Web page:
Originally published under the title, "Secure the Border! Saudi Arabia Building 600-Mile 'Great Wall' to Keep Out ISIS."
Saudi Arabia began building a wall along its border with Iraq in September to prevent Islamic State fighters from infiltrating the kingdom.
In a move reminiscent of ancient history, Saudi Arabia is building a 600-mile-long "Great Wall"—a combined fence and ditch—to separate itself from the Islamic State to the north in Iraq.
The irony here is that those Muslims that Saudi Arabia is trying to keep out are the very same Muslims most nurtured and influenced by a Saudi — or "Wahhabi," or "Salafi" — worldview.
Put differently, Saudi Arabia is again appreciating how jihad is a volatile instrument of war that can easily backfire on those who support it. "Holy war" is hardly limited to fighting and subjugating "infidels" — whether the West in general, Israel in particular, or the millions of non-Muslim minorities under Islam — but also justifies fighting "apostates," that is, Muslims accused of not being Islamic enough.
Indeed, the first grand jihad was against Muslim "apostates" — the Ridda ["apostasy"] Wars. After Muhammad died in 632, many Arab tribes were willing to remain Muslim but without paying zakat ("charity" or extortion) money to the first caliph, Abu Bakr. That was enough to declare jihad on them as apostates; tens of thousands of Arabs were burned, beheaded, dismembered, or crucified, according to Islamic history.
Accordingly, the Islamic State justifies burning people alive, such as the Jordanian pilot, precisely because the first caliph and his Muslim lieutenants burned apostates alive, and is even on record saying that "false Muslims" are its first target, then Israel.
Saudi Arabia is the chief disseminator of the Salafi ideology most associated with jihad.
This is the problem all Muslim nations and rulers risk: no one — not even Sharia-advocating Islamist leaders — are immune to the all-accusing sword tip of the jihad. If non-Muslims are, as "infidels," de facto enemies, any Muslim can be accused of "apostasy," instantly becoming an enemy of Allah and his prophet.
A saying attributed to the Muslim prophet Muhammad validates this perspective: "This umma [Islamic nation] of mine will split into seventy-three sects; one will be in paradise and seventy-two will be in hell." When asked which sect was the true one, the prophet replied, "al-jama'a," that is, the group which most literally follows the example or "sunna" of Muhammad.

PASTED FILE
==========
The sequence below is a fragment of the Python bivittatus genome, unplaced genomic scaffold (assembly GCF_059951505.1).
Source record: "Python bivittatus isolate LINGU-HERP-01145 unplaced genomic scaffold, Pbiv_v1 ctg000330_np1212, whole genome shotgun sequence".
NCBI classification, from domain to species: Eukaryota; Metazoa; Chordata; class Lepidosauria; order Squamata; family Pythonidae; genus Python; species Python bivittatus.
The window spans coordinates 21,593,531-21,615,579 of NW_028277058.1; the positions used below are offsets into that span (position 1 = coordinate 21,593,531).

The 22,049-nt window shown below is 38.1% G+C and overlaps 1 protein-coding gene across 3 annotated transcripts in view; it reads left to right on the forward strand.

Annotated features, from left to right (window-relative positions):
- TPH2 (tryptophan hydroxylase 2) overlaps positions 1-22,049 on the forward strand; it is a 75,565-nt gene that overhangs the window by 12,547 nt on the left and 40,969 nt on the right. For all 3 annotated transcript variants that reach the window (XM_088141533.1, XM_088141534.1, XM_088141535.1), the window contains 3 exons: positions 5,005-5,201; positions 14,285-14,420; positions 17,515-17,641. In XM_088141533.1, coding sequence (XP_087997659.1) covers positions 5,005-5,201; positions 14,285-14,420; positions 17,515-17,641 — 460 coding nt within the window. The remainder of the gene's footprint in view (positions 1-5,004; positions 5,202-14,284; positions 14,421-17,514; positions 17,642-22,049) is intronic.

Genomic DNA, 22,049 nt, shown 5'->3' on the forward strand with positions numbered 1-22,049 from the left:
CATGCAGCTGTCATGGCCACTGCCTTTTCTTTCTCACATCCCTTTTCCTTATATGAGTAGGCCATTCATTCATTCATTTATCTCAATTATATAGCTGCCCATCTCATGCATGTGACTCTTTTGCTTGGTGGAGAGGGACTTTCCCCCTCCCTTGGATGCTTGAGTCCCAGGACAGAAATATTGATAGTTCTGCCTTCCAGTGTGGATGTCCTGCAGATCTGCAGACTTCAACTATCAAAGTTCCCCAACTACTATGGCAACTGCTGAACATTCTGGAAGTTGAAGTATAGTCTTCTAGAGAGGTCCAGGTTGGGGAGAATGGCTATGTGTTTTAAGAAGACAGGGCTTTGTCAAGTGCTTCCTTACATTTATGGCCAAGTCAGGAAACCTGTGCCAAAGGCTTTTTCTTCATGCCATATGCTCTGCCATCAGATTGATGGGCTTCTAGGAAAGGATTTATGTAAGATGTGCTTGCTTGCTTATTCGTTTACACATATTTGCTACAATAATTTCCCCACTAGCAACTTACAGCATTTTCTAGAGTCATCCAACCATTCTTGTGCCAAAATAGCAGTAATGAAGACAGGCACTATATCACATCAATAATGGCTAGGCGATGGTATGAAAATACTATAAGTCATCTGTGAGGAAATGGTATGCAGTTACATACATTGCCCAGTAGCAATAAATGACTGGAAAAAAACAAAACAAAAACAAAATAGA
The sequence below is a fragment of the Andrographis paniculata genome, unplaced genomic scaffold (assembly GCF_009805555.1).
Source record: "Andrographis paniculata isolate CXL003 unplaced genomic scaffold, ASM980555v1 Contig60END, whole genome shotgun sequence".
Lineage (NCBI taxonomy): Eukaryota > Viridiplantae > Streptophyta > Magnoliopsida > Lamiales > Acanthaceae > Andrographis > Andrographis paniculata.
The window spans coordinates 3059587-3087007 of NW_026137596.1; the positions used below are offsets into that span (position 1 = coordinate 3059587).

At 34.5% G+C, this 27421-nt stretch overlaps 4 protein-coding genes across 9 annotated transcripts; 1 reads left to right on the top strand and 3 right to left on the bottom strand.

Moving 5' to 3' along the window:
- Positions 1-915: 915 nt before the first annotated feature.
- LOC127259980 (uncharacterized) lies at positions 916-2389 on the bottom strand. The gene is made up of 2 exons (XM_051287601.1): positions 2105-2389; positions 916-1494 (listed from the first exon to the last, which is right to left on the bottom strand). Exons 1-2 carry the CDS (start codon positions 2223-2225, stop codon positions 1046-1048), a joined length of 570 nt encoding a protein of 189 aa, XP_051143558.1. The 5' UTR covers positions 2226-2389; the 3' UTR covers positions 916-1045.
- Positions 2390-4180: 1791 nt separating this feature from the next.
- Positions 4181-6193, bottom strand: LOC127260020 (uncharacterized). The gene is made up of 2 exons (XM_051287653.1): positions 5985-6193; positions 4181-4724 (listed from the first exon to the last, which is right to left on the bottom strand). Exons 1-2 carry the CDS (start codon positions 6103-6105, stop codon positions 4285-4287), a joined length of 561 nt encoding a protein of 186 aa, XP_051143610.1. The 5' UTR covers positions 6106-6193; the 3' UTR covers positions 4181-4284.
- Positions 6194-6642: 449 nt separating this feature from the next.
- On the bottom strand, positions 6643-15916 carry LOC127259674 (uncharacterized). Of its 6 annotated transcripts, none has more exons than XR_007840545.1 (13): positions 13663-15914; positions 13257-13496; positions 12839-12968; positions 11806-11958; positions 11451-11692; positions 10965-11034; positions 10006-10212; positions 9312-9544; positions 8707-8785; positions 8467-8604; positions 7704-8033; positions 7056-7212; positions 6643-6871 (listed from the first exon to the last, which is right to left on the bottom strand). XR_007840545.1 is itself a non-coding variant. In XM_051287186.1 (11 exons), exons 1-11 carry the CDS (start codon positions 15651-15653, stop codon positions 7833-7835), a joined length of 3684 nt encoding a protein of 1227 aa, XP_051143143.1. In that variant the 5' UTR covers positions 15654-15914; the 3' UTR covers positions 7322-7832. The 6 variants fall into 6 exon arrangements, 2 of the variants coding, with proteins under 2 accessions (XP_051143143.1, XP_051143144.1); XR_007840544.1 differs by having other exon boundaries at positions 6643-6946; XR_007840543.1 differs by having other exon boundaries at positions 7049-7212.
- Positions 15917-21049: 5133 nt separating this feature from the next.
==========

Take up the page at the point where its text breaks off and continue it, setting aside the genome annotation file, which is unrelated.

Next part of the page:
This saying perfectly sums up the history of Islam: to be deemed legitimate, authorities must uphold the teachings of Islam — including jihad; but it is never long before another claimant accuses existing leadership of not being "Islamic enough."
Enter the Saudi/Islamic State relationship. Initially, the Arabian kingdom (or powerful individuals within it) was a supporter of the Islamic State. It was not long, however, before IS made clear that Saudi Arabia was one of its primary targets, calling on its allies and supporters in the kingdom to kill and drive out the Saud tribe.
The funeral for Saudi border guards killed last month in an Islamic State attack
Nor is this the first time the Saudis see those whom they nurtured — ideologically and logistically — turn on them. Back in the 1980s, the Saudis were chief supporters of the jihad against the Soviets in Afghanistan.
But once the "distant" infidel was subdued, al-Qaeda and its Saudi-born leader Osama bin Laden came home to roost, doing the inevitable: pointing the accusatory finger at the Saudi monarchy for not being Islamic enough, including for its reliance on the great American infidel during the First Gulf War.
Moreover, Saudi Arabia is not only a chief disseminator and supporter of the Salafi ideology most associated with jihad, but the Arabian kingdom itself was forged in large measure by articulating and calling for holy war in the 19th and 20th centuries, including against Turks and fellow Arab tribes (both Muslim).
The Saudi argument then was the very same argument being made by the Islamic State now — that the rulers of Islam's holiest mosques in Mecca and Medina (then, the Ottoman Turks) were not "Islamic" enough.
Such is the double-edged sword of jihad. All Islamic governments, regimes, and kingdoms must always try to direct this potent instrument of war against enemies or neutral targets — preferably ones far away from their borders (Afghanistan, America, etc.). For they know that the longer the jihad waxes in strength and goes uncontained, the more it becomes like an all-consuming fire indiscriminately scorching all in its path.
This also explains why Saudi Arabia is a chief funder and supporter of external jihads: better to send its own zealots out of its borders to fight distant infidels than have them stick around (a "better them than me" mentality). It also explains why nations like Saudi Arabia, which were forged by the jihad, continually find themselves threatened by the jihad — or, to paraphrase a young Jewish rabbi: "Those who live by the sword will die by the sword."
Raymond Ibrahim is a Shillman Fellow at the David Horowitz Freedom Center and a Judith Friedman Rosen Writing Fellow at the Middle East Forum. He is the author of Crucified Again: Exposing Islam's New War on Christians (2013) and The Al Qaeda Reader (2007).